When I got my masters in urban planning I was taught that speed limits were specifically designed to be ten miles per hour lower than what the road is designed for to allow some speeding without there being any accidents so anyone going a few miles over the speed limit is not doing anything dangerous.

      Also, here as soon as there are a few accidents, the first thing we do is lower the speed limit so that it becomes unrealistically low and no one abides by it like we did on Queens Boulevard. There are many diagonal intersections that need to be redesigned but that is not done because it would cost money. Changing speed limit signs are cheaper. If DOT really cared about safety like they profess to do, it would not take three months to repair lights on highways that are not functioning and they would fix other road hazards that need attention.

      • Ann

        You’re wrong about rural roads. When was I last on one? A few hours ago.

      • RIPTA42

        The last time I was on a 55 mph two lane road was Sunday. In the areas where there were frequent hazards, the speed limit dropped.

        It’s ridiculous to assert that speed limits are set a certain value to save on signage. It’s not like the City is doing the same with parking regulations or one way streets, which also require signs. As I recall, you also asserted in another article that the City was posting *excessive* signage by supplementing overhead street name signs with pole-mounted signs that pedestrians could see. I’m further confused by your assertion that the City is saving money by not posting speed limit signs and is also saving money by changing speed limit signs.

        This is why it’s 30 –

        When you got your Masters in Urban Planning, you weren’t taught entirely correctly. Speed limits are designed to be within 7 mph of the speed that 85 percent of traffic is traveling at or below. That’s not necessarily 10 mph below the design speed, although designing a road for 10 mph over the desired speed limit is good practice.

        If by “lights” you mean streetlights, Con Ed is responsible for electrical problems.

        • Allan Rosen

          In upstate, speed limits are lowered near towns and around schools, and around curves. Otherwise for most roads the standard is 55. There are frequent signs to warn of hazards such as driveways and intersecting roads but the speed limits are not lowered everytime there is a driveway. You will also see warning signs like Autistic or Deaf child if one lives nearby.

          Here we have areas with high concentrations of senior citizens, yet no warning signs. There should be pedestrian warnings on Brighton Beach Avenue because everyone is continuously walking on red lights.

          If the city were not trying to save on signage, all narrow one way streets such as in Brooklyn Heights would be signed at 15 or 20 mph because 30 is too fast on those streets. And more streets woud allow 35 mph instead of 30.

          On highways, I believe a contractor such as Wellsbach is responsible, not Con Ed, but it is the city’s responsibility to make sure the work is done timely and many times it is not.

          The city is not paying for te excessive street name signage I referred to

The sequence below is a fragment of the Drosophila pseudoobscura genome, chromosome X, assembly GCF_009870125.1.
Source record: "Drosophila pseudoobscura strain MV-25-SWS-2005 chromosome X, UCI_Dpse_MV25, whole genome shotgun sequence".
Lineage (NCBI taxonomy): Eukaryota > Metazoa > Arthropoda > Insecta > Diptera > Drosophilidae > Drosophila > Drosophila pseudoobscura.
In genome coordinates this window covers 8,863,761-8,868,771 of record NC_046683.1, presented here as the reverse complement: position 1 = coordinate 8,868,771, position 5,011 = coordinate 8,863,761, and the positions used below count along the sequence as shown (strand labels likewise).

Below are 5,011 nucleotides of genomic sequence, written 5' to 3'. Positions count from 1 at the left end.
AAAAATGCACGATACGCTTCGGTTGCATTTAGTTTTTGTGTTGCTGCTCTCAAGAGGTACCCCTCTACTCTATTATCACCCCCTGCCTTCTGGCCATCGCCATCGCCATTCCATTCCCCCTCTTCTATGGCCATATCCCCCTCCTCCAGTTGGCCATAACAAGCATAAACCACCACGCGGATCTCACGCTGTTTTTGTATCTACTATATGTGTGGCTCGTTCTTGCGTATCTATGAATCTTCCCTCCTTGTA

• RIPTA42

            In New York City, everything is “near towns” so no local streets should be 55. Narrow streets don’t need to be signed lower than 30 because physical constraints are probably already keeping speeds where they should be. On certain streets where that isn’t the case, NYCDOT is installing 20 mph signs.

            Welsbach is a contractor for ConEd and DOT. They do the work, but it’s ConEd’s responsibility to address the problem.

            It appears that NYCDOT’s sign maintenance program is funded by the State but administered by the City, so whatever signage is being installed is being paid for out of the same pot of money. Anyone with better information is welcome to correct me if I’m wrong.

          • Allan Rosen

            I agree that no local roads in NYC should be 55 which is what I stated earlier that just because the limit on rural roads is 55 doesn’t mean it should be 55 here, but some roads are signed too low.

            More could be 35 and a few could be 40. One exception I could think of is that empty stretches of the Conduit at least on the south side where it is practically a highway could be 50. Instead it is 40, but everyone does 50 anyway. The straight portions of the BQE should be 50, but it is all 45 north of 65 Street, because they dont want to place additional 45 signage around every curve.

            Lowering The limit on Queens Blvd to 30 was ridiculous and no one abides by it anyway.

            I’m pretty sure the Feds pay for at least part of the signage. It is probably just distributed by the State.

          • RIPTA42

            Straight or not, the BQE has 10½ foot lanes, no shoulders, and terrible ramp junctions. According to the AASHTO Green Book, 11 foot lanes and 4 foot shoulders are the minimum for a 45 mph design speed.

            If you’re talking about Conduit from Sutter to Cross Bay, there are intersections and signals in there. Stopping distance from 50 mph is 425 feet, which can be significant coming up to the back of a queue at a signal or when someone turns out of a side street with no acceleration lane or shoulder.